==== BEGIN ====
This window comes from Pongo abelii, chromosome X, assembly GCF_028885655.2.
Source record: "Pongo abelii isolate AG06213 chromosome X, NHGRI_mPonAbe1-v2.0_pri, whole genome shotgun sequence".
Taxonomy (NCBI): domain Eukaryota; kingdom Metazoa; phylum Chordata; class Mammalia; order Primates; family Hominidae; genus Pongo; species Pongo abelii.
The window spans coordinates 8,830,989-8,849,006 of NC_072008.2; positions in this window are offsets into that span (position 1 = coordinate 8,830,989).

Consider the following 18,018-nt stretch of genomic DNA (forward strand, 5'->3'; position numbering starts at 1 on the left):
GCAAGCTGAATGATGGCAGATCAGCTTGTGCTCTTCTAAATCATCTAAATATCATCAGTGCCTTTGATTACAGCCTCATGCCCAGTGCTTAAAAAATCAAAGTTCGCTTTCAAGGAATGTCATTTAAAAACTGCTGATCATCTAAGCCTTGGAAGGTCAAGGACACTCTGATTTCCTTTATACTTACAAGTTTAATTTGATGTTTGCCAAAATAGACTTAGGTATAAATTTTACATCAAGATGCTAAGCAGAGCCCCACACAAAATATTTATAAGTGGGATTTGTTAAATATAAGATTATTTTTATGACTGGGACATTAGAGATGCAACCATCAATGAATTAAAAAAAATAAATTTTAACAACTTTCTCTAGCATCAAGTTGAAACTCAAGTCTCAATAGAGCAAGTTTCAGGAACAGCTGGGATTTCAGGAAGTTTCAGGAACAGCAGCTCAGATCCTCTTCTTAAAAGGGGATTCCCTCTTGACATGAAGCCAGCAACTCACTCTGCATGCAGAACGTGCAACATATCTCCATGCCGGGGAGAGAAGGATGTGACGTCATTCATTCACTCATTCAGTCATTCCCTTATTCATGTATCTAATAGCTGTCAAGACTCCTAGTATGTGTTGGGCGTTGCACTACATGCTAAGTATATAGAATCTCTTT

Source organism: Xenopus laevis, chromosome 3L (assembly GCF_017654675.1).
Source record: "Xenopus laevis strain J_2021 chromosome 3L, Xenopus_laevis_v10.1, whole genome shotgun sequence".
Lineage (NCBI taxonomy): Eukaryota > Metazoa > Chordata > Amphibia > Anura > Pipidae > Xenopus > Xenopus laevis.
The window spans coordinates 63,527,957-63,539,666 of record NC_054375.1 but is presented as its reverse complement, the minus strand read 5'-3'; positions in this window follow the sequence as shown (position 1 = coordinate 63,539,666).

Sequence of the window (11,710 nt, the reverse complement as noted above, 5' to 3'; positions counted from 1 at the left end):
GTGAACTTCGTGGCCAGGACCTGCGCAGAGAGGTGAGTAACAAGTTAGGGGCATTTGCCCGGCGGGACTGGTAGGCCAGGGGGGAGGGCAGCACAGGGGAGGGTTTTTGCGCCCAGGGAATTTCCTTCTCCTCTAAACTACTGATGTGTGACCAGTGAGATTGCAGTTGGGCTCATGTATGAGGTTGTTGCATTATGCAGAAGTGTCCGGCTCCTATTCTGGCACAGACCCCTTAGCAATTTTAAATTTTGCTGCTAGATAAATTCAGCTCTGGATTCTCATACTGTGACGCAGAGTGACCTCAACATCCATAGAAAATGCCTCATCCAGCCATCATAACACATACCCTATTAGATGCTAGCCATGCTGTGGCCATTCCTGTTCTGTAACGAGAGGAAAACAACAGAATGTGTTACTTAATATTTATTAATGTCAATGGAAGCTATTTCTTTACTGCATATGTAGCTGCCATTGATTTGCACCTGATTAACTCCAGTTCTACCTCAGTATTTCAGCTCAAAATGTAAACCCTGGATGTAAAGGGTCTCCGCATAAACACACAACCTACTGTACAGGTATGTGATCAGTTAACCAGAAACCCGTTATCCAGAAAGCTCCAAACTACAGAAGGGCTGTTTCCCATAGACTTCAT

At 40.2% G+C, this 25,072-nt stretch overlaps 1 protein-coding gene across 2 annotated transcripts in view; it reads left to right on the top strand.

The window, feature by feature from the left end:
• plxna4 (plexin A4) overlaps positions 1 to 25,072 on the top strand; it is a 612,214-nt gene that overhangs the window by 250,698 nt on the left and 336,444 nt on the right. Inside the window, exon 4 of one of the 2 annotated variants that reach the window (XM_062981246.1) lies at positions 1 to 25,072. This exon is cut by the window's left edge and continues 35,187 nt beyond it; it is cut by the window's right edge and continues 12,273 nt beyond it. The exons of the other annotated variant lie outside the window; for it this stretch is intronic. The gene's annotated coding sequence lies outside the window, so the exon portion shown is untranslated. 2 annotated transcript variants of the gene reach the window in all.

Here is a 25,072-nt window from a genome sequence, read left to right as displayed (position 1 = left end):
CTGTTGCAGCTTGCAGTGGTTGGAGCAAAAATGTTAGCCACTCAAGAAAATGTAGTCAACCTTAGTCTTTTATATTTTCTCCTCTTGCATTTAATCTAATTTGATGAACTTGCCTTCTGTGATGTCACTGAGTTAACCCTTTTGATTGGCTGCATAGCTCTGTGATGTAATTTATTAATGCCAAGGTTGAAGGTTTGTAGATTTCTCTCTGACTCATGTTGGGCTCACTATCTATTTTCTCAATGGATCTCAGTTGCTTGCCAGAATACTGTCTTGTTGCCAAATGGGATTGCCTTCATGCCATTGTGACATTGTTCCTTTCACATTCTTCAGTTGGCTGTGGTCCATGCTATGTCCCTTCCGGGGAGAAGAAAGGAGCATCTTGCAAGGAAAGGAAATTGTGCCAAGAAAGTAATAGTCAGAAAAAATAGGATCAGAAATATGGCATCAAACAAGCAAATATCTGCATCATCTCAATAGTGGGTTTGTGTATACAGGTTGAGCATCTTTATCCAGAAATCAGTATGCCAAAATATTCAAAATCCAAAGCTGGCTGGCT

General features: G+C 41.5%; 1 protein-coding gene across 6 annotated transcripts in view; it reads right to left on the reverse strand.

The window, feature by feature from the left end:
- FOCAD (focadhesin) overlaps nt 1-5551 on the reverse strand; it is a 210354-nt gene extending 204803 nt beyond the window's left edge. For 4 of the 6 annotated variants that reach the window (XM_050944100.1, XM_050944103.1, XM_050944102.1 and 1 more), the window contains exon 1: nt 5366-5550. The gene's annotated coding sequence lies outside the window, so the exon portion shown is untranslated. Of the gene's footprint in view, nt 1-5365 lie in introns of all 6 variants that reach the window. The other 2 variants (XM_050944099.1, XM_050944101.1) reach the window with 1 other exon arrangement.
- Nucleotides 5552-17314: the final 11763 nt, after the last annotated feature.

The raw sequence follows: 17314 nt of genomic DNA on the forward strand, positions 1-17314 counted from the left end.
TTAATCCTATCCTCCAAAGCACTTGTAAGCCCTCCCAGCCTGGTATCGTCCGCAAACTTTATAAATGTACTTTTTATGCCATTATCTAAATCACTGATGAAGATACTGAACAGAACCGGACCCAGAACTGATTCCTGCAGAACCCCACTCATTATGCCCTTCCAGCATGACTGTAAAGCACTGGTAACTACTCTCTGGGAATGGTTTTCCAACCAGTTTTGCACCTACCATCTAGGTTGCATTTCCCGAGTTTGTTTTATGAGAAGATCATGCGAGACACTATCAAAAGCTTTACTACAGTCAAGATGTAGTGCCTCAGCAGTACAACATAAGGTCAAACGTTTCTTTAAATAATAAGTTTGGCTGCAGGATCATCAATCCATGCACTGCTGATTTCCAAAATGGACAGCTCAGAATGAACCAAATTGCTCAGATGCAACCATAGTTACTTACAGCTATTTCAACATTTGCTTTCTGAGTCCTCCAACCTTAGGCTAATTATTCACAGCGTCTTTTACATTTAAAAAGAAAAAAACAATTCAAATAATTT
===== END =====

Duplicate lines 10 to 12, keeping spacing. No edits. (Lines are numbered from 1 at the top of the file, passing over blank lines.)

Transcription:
The window spans coordinates 63,527,957-63,539,666 of record NC_054375.1 but is presented as its reverse complement, the minus strand read 5'-3'; positions in this window follow the sequence as shown (position 1 = coordinate 63,539,666).

Sequence of the window (11,710 nt, the reverse complement as noted above, 5' to 3'; positions counted from 1 at the left end):
GTGAACTTCGTGGCCAGGACCTGCGCAGAGAGGTGAGTAACAAGTTAGGGGCATTTGCCCGGCGGGACTGGTAGGCCAGGGGGGAGGGCAGCACAGGGGAGGGTTTTTGCGCCCAGGGAATTTCCTTCTCCTCTAAACTACTGATGTGTGACCAGTGAGATTGCAGTTGGGCTCATGTATGAGGTTGTTGCATTATGCAGAAGTGTCCGGCTCCTATTCTGGCACAGACCCCTTAGCAATTTTAAATTTTGCTGCTAGATAAATTCAGCTCTGGATTCTCATACTGTGACGCAGAGTGACCTCAACATCCATAGAAAATGCCTCATCCAGCCATCATAACACATACCCTATTAGATGCTAGCCATGCTGTGGCCATTCCTGTTCTGTAACGAGAGGAAAACAACAGAATGTGTTACTTAATATTTATTAATGTCAATGGAAGCTATTTCTTTACTGCATATGTAGCTGCCATTGATTTGCACCTGATTAACTCCAGTTCTACCTCAGTATTTCAGCTCAAAATGTAAACCCTGGATGTAAAGGGTCTCCGCATAAACACACAACCTACTGTACAGGTATGTGATCAGTTAACCAGAAACCCGTTATCCAGAAAGCTCCAAACTACAGAAGGGCTGTTTCCCATAGACTTCAT